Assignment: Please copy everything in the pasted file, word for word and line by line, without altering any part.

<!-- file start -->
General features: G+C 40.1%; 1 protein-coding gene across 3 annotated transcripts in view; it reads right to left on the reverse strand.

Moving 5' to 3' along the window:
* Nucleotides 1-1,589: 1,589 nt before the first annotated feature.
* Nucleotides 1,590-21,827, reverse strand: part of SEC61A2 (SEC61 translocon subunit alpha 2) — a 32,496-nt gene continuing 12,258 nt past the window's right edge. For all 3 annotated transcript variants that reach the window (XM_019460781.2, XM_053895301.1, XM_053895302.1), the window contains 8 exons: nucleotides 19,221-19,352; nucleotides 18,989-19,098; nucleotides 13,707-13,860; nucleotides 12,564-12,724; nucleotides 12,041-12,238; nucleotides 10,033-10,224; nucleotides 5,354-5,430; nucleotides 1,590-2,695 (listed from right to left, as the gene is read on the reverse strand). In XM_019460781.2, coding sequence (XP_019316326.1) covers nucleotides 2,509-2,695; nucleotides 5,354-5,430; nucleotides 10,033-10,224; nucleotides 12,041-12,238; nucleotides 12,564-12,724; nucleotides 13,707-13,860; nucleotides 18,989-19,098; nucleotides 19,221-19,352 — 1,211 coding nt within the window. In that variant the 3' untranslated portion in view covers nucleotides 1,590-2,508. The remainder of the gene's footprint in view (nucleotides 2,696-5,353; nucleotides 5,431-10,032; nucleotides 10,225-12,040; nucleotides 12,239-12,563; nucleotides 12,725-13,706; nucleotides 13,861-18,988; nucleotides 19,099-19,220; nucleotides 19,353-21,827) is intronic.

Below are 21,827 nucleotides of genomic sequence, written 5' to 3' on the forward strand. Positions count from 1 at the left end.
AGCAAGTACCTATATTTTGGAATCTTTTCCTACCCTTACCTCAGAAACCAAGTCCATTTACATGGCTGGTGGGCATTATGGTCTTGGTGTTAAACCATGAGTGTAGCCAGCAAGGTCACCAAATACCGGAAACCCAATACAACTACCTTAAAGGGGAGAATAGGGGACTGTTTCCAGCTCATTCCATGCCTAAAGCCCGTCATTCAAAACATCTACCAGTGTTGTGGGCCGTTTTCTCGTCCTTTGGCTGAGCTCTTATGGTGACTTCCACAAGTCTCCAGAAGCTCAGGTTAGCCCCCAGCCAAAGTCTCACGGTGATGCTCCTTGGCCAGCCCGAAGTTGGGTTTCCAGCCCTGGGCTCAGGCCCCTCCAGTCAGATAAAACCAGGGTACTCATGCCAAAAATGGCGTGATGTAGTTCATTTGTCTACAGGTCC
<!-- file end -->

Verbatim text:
General features: G+C 40.1%; 1 protein-coding gene across 3 annotated transcripts in view; it reads right to left on the reverse strand.

Moving 5' to 3' along the window:
* Nucleotides 1-1,589: 1,589 nt before the first annotated feature.
* Nucleotides 1,590-21,827, reverse strand: part of SEC61A2 (SEC61 translocon subunit alpha 2) — a 32,496-nt gene continuing 12,258 nt past the window's right edge. For all 3 annotated transcript variants that reach the window (XM_019460781.2, XM_053895301.1, XM_053895302.1), the window contains 8 exons: nucleotides 19,221-19,352; nucleotides 18,989-19,098; nucleotides 13,707-13,860; nucleotides 12,564-12,724; nucleotides 12,041-12,238; nucleotides 10,033-10,224; nucleotides 5,354-5,430; nucleotides 1,590-2,695 (listed from right to left, as the gene is read on the reverse strand). In XM_019460781.2, coding sequence (XP_019316326.1) covers nucleotides 2,509-2,695; nucleotides 5,354-5,430; nucleotides 10,033-10,224; nucleotides 12,041-12,238; nucleotides 12,564-12,724; nucleotides 13,707-13,860; nucleotides 18,989-19,098; nucleotides 19,221-19,352 — 1,211 coding nt within the window. In that variant the 3' untranslated portion in view covers nucleotides 1,590-2,508. The remainder of the gene's footprint in view (nucleotides 2,696-5,353; nucleotides 5,431-10,032; nucleotides 10,225-12,040; nucleotides 12,239-12,563; nucleotides 12,725-13,706; nucleotides 13,861-18,988; nucleotides 19,099-19,220; nucleotides 19,353-21,827) is intronic.

Below are 21,827 nucleotides of genomic sequence, written 5' to 3' on the forward strand. Positions count from 1 at the left end.
AGCAAGTACCTATATTTTGGAATCTTTTCCTACCCTTACCTCAGAAACCAAGTCCATTTACATGGCTGGTGGGCATTATGGTCTTGGTGTTAAACCATGAGTGTAGCCAGCAAGGTCACCAAATACCGGAAACCCAATACAACTACCTTAAAGGGGAGAATAGGGGACTGTTTCCAGCTCATTCCATGCCTAAAGCCCGTCATTCAAAACATCTACCAGTGTTGTGGGCCGTTTTCTCGTCCTTTGGCTGAGCTCTTATGGTGACTTCCACAAGTCTCCAGAAGCTCAGGTTAGCCCCCAGCCAAAGTCTCACGGTGATGCTCCTTGGCCAGCCCGAAGTTGGGTTTCCAGCCCTGGGCTCAGGCCCCTCCAGTCAGATAAAACCAGGGTACTCATGCCAAAAATGGCGTGATGTAGTTCATTTGTCTACAGGTCC